Synopsys names insider Ghazi as CEO, forecasts stronger fourth quarter

By Jaspreet Singh and Max A. Cherney

(Reuters) – Chip design software company Synopsys on Wednesday named 25-year-veteran Sassine Ghazi as its CEO and president, and forecast better-than-expected fourth-quarter results as artificial intelligence (AI) innovations fuel demand for custom semiconductor design.


The company said Ghazi, who brings with him decades of chip design and applications engineering experience, will succeed Aart de Geus next January. Geus, co-founder of Synopsys, will move to the role of executive chair.

“I’ve been with the company for 25 years,” Ghazi said. “So the last three years has been fairly planned discussion with Aart and the board regarding the transition.”

Investors should be comfortable and confident with Ghazi, said Baird Equity Research, noting he has already helped make Synopsys a faster-growing and more profitable company.

Synopsis shares were up 2.3% in extended trading.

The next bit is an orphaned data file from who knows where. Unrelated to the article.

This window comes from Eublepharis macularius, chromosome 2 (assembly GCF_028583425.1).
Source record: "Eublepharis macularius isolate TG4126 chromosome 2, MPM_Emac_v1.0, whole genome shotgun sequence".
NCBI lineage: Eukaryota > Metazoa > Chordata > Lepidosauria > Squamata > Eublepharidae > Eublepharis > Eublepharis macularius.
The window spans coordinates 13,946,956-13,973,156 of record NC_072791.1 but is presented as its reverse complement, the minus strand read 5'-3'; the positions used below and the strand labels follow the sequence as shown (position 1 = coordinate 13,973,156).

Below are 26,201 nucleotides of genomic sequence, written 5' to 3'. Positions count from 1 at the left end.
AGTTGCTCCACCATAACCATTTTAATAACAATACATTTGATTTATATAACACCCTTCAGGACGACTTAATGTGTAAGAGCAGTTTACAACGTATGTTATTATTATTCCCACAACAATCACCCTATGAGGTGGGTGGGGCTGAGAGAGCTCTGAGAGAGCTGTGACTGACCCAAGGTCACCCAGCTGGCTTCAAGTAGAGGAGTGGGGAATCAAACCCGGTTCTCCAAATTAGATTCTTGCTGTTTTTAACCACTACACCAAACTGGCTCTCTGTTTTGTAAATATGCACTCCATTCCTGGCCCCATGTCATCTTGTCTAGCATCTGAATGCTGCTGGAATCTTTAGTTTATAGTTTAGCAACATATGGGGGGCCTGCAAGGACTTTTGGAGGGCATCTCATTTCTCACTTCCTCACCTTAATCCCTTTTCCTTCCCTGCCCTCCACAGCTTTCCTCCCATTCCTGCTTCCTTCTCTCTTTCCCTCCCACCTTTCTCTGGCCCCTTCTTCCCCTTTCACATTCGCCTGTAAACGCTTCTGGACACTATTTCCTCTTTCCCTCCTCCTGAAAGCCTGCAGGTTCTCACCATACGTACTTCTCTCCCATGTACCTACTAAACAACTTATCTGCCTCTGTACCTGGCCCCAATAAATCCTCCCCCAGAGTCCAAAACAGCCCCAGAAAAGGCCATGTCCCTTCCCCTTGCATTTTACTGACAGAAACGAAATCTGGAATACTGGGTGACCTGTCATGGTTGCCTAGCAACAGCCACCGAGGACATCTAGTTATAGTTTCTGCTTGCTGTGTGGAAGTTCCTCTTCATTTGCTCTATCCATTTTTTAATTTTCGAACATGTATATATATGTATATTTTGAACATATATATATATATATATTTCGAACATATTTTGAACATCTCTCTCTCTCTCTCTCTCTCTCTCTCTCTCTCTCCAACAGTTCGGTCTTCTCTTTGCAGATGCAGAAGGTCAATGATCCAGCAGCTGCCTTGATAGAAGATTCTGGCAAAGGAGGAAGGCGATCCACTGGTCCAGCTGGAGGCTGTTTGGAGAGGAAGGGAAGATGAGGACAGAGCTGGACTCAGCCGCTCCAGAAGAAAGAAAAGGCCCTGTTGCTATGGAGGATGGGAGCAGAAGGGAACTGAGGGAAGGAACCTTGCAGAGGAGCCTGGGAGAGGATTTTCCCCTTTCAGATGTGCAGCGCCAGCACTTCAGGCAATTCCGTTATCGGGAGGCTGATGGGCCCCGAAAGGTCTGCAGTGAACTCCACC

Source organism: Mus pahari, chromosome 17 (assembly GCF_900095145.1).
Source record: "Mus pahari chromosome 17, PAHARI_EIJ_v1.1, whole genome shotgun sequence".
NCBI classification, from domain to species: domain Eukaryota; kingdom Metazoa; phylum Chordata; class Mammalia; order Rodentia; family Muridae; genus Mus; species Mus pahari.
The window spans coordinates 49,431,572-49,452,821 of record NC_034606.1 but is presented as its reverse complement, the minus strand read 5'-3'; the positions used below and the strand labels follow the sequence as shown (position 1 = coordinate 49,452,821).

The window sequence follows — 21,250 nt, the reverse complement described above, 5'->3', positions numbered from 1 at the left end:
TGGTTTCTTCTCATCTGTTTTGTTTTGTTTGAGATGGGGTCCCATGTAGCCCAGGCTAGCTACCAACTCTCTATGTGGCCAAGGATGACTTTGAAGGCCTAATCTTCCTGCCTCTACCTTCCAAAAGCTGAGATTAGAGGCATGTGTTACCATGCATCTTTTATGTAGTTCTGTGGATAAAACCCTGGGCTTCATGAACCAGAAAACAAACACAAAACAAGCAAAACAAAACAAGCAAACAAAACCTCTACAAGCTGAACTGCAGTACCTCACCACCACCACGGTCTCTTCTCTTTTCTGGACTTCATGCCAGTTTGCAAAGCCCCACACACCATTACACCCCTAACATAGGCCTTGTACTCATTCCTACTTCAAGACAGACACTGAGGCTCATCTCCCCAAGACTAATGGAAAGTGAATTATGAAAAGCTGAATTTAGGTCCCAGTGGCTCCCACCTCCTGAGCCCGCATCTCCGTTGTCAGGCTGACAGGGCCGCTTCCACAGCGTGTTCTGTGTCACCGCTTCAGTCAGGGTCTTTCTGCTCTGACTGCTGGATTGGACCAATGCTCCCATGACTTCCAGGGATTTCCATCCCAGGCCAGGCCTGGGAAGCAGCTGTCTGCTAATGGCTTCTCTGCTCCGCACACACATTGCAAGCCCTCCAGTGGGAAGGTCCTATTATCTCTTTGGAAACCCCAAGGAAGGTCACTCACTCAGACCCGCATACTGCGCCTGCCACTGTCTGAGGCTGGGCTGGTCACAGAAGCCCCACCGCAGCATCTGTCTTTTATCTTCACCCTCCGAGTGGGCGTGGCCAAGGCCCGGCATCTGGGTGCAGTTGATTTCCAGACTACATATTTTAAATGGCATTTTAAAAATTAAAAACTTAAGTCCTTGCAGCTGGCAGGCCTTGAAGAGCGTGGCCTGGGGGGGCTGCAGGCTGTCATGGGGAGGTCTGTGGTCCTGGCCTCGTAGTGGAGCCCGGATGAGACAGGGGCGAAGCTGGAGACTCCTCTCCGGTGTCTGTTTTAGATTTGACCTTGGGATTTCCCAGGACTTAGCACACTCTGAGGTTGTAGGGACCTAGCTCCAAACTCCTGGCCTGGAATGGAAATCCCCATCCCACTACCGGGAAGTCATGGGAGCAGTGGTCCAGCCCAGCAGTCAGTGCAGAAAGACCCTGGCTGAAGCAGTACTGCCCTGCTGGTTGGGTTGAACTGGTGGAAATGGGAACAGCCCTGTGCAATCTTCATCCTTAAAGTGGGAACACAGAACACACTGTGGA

Intel and Synopsys on Monday announced a deal – an important step for Intel’s contract manufacturing business as it strives to become a viable alternative to Taiwan Semiconductor Manufacturing Co or Samsung Electronics Co. As part of the deal, Synopsys will develop intellectual property for Intel’s advanced manufacturing processes.

“The moment you’re in a foundry business, you really need an IP portfolio to enable your customers to come into your foundry business, Ghazi said.

Synopsys forecast fourth-quarter adjusted earnings per share of $3.01 to $3.06, above analysts’ average estimate of $2.91, according to Refinitiv data.

Revenue expectations of $1.57 billion to $1.60 billion were also better than analysts’ average estimate of $1.57 billion.

The company reported revenue of $1.49 billion in the third quarter ended July 31, above estimate of $1.48 billion. Adjusted profit per share of $2.88 also beat estimates of $2.74.

Revenue from its Design Automation unit jumped about 23% to $1 billion. It is the company’s largest segment, which includes digital and custom integrated circuit (IC) design software.

(Reporting by Jaspreeet Singh in Bengaluru and Max A. Cherney in San Francisco; Editing by Shilpi Majumdar, Shinjini Ganguli and David Gregorio)